- “Shark Tank”/ABC
After seeing hundreds of entrepreneurs pitch their businesses over six full seasons of “Shark Tank,” Mark Cuban said there are only three primary categories they can fall into: honest entrepreneurs, arrogant ones, or scam artists.
At a “Shark Tank” a roundtable discussion hosted by Sony Pictures Television and ABC in late September to celebrate the premiere of the show’s eighth season, Cuban explained that each of these types will dictate how he behaves during the pitch.
1. The honest entrepreneur
“There are two elements,” Cuban said. “It’s not just, ‘Is it a good business?,’ but ‘Is it a good investment for us?’
That means the Sharks will see plenty of entrepreneurs they admire, but in whom they have no interest in investing. Cuban said he will be respectful to these entrepreneurs, regardless of whether he thinks they can make him money.
“And so if they’re an honest entrepreneur, I know we all – except for maybe Kevin [O’Leary] – try to be very supportive. Because we know this is going to air and we’re trying to send a message to everybody.”
O’Leary, who is known for bullying entrepreneurs and calling them “cockroaches,” explained that the reason he’s so harsh is because he thinks he’s doing them a service by telling them to stop wasting their time on a struggling business. If they can prove him wrong, then he’s happy to hear them out. “I’m trying to test the mettle of those entrepreneurs, because if they think it’s tough in the Shark Tank, wait until they get out in the real world,” O’Leary once told Business Insider. “If they can’t take a guy like me, then they’re not ready.”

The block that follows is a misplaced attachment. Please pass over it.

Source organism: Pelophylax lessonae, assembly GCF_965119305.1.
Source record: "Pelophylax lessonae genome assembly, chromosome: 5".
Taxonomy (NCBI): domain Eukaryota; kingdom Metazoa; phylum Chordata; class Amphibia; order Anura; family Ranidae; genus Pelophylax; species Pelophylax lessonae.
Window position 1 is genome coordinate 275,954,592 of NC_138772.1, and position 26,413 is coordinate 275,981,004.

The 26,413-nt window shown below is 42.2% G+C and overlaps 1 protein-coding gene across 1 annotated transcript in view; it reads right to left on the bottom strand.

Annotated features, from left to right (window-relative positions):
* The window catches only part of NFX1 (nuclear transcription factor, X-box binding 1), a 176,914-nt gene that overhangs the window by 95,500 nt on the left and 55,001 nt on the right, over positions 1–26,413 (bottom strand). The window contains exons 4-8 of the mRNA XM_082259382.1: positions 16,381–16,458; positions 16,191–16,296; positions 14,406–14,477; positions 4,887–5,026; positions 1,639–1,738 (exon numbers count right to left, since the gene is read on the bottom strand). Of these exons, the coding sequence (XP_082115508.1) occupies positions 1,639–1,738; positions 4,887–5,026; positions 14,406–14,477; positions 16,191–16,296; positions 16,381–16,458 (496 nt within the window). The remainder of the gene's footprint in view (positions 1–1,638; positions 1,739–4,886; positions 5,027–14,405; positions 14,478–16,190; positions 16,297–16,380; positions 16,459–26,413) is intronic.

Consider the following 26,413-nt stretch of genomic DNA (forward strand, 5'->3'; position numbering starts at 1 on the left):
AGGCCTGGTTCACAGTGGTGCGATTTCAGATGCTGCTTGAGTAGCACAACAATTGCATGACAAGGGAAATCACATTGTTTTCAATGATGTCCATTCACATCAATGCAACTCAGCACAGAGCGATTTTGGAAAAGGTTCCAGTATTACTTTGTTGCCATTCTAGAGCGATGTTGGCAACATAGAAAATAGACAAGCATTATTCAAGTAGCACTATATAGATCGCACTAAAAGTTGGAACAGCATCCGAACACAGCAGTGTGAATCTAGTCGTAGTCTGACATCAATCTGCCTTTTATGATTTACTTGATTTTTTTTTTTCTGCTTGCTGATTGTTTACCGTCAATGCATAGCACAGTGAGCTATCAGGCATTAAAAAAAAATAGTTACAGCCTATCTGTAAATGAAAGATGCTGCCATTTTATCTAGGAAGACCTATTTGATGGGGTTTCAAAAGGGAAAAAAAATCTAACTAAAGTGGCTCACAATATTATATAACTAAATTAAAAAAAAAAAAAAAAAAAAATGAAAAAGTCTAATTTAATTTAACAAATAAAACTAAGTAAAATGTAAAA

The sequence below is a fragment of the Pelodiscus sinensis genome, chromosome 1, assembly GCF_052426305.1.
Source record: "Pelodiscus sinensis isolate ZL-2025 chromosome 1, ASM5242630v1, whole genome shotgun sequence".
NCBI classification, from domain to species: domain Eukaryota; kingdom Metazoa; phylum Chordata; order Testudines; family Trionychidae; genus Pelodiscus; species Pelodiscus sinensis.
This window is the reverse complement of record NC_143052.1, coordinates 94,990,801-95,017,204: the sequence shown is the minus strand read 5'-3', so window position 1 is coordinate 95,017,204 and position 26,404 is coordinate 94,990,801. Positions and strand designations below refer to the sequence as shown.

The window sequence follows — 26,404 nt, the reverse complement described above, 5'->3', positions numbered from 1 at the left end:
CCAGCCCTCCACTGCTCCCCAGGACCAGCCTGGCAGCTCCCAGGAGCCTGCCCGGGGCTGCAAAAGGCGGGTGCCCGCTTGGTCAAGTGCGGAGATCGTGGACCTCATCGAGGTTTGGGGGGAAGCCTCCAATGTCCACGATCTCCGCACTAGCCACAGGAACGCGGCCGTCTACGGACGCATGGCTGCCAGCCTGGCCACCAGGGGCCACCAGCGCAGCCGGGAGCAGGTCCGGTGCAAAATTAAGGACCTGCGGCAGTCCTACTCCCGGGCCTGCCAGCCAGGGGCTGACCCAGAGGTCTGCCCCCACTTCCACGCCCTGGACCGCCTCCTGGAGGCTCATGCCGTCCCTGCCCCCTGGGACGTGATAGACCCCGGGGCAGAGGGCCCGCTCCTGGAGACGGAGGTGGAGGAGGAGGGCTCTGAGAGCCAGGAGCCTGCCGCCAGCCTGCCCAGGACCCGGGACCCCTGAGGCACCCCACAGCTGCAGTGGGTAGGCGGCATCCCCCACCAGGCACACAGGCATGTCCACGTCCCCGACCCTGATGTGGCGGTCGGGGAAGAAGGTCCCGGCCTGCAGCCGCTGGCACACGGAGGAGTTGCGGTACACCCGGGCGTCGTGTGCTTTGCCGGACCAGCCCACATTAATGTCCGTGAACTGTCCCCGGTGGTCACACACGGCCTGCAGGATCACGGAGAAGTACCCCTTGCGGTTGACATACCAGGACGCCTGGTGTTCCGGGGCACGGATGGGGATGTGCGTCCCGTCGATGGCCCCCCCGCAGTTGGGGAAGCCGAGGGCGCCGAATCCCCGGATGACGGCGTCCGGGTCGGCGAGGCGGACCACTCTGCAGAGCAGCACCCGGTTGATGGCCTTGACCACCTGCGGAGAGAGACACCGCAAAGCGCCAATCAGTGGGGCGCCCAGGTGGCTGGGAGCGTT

At the Season 8 roundtable, fellow Shark Lori Greiner defended Cuban’s position, saying that she and Cuban are aware of the children and aspiring entrepreneurs watching the show, and don’t want them to see the investors picking on someone following their dream.
2. The arrogant entrepreneur
Sometimes an entrepreneur will speak down to the Sharks. They’re typically from Silicon Valley, where everyone competes for millions of dollars in capital, or Utah, which is has a rapidly growing startup scene.
“The arrogant ones are sometimes the most interesting,” Cuban said. “And so if they’re arrogant, then it becomes a battle of wits for us. You see us perk up, because we want to come right back at them. Like hey you’re coming one against five. And we each have our own skill set, and it’s hard to match up against that many, even if there’s two or three of them. And so that’s interesting and that’s a different dynamic.”
For example, Cuban has said the worst pitch he’s seen on “Shark Tank” was in Season 5, when the cofounders of Rolodoc asked for $50,000 for 20% equity of their confusing mockup of an app – a mockup that didn’t even come with a business plan.
After Cuban dismissed the Rolodoc team by telling them “Worst pitch ever,” he told CNBC that “typically I don’t like to be mean to entrepreneurs … but these were two doctors who I think thought they could just snow us and mislead us into thinking that because they’re doctors they’re smarter than all of us.”
3. The ‘scam artist’
Cuban said some of the entrepreneurs out there are just out to steal people’s money. When they find their way into the Tank, they make for some pretty entertaining segments.
In Season 6, for example, Cuban called out Tycoon Real Estate founder Aaron McDaniel for being “scammy,” because he considered McDaniel’s real-estate crowdfunding business to be preying on unsophisticated people. Barbara Corcoran, who made her fortune building one of New York’s premiere real estate agencies, said McDaniel and his idea were “spooky.” The business no longer exists.
In the same way “Shark Tank” can make a company, it can break one, too.